“Earl Swift lays out this great unsung saga with verve and magisterial sweep." —Hampton Sides
In this "brilliantly observed" (Newsweek) rediscovery of the final Apollo moon landings, the acclaimed author of Chesapeake Requiem reveals why these extraordinary yet overshadowed missions—distinguished by the use of the revolutionary lunar roving vehicle—deserve to be celebrated as the pinnacle of human adventure and exploration.
8:36 P.M. EST, December 12, 1972: Apollo 17 astronauts Gene Cernan and Jack Schmitt braked to a stop alongside Nansen Crater, keenly aware that they were far, far from home. They had flown nearly a quarter-million miles to the man in the moon’s left eye, landed at its edge, and then driven five miles in to this desolate, boulder-strewn landscape. As they gathered samples, they strode at the outermost edge of mankind’s travels. This place, this moment, marked the extreme of exploration for a species born to wander.
A few feet away sat the machine that made the achievement possible: an electric go-cart that folded like a business letter, weighed less than eighty pounds in the moon’s reduced gravity, and muscled its way up mountains, around craters, and over undulating plains on America’s last three ventures to the lunar surface.
In the decades since, the exploits of the astronauts on those final expeditions have dimmed in the shadow cast by the first moon landing. But Apollo 11 was but a prelude to what came later: while Neil Armstrong and Buzz Aldrin trod a sliver of flat lunar desert smaller than a football field, Apollos 15, 16, and 17 each commanded a mountainous area the size of Manhattan. All told, their crews traveled fifty-six miles, and brought deep science and a far more swashbuckling style of exploration to the moon. And they triumphed for one very American reason: they drove.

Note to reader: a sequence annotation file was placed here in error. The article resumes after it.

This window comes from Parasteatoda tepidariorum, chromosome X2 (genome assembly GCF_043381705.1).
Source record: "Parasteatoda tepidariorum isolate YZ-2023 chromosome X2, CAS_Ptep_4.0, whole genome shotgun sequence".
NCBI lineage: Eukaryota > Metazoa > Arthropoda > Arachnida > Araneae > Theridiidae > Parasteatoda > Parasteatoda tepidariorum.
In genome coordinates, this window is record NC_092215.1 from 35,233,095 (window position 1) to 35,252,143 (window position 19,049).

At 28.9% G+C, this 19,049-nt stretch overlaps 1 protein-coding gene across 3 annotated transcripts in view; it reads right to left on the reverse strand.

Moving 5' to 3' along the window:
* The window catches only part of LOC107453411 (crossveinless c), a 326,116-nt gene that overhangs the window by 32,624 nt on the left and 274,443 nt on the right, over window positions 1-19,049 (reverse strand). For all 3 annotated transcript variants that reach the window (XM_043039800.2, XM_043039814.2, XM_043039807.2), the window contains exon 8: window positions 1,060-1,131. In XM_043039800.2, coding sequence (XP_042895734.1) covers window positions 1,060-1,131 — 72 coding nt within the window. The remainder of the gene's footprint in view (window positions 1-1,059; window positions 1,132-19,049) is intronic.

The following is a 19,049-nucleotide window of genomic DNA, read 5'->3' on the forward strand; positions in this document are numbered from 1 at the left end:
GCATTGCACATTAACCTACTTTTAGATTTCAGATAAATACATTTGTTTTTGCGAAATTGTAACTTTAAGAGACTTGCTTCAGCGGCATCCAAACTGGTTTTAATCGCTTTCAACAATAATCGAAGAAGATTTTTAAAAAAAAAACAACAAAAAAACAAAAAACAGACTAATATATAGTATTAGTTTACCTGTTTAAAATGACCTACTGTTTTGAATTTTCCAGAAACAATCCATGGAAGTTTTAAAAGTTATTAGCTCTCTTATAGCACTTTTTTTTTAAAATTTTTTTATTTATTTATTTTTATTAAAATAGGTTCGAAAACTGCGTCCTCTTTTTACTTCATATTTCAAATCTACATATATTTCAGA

In this fast-moving history of the rover and the adventures it ignited, Earl Swift puts the reader alongside the men who dreamed of driving on the moon and designed and built the vehicle, troubleshot its flaws, and drove it on the moon’s surface. Finally shining a deserved spotlight on these overlooked characters and the missions they created, Across the Airless Wilds is a celebration of human genius, perseverance, and daring.
Journalist Swift (Chesapeake Requiem) chronicles the work of the engineers, geologists, project managers, and astronauts who took lunar rovers to the moon in this detailed history. Rovers were a key development in space exploration, Swift writes, and they "redefined lunar exploration, space science, and NASA's expectations of what could be achieved." Swift describes the far-reaching vision of ex-Nazi Wernher von Braun, "the conceptual father of lunar mobility," who foresaw the use of lunar vehicles in 1952, well before the start of the Space Race. He also tells of how the United States Geological Survey built testing grounds for the vehicles by using dynamite to create a cratered landscape similar to that of the moon, and surveys the impact rovers had on the final three Apollo missions: astronauts were able to conduct "real science, far from the safety of their lunar module" on "exploration measured in miles, not minutes." Though things starts slowly and the early sections are full of dry technicalities, the narrative picks up steam as the rovers are developed and sent into space (the depictions of lunar travels are a particular highlight). Space buffs will definitely want to check this one out. Agent: David Black, David Black Literary.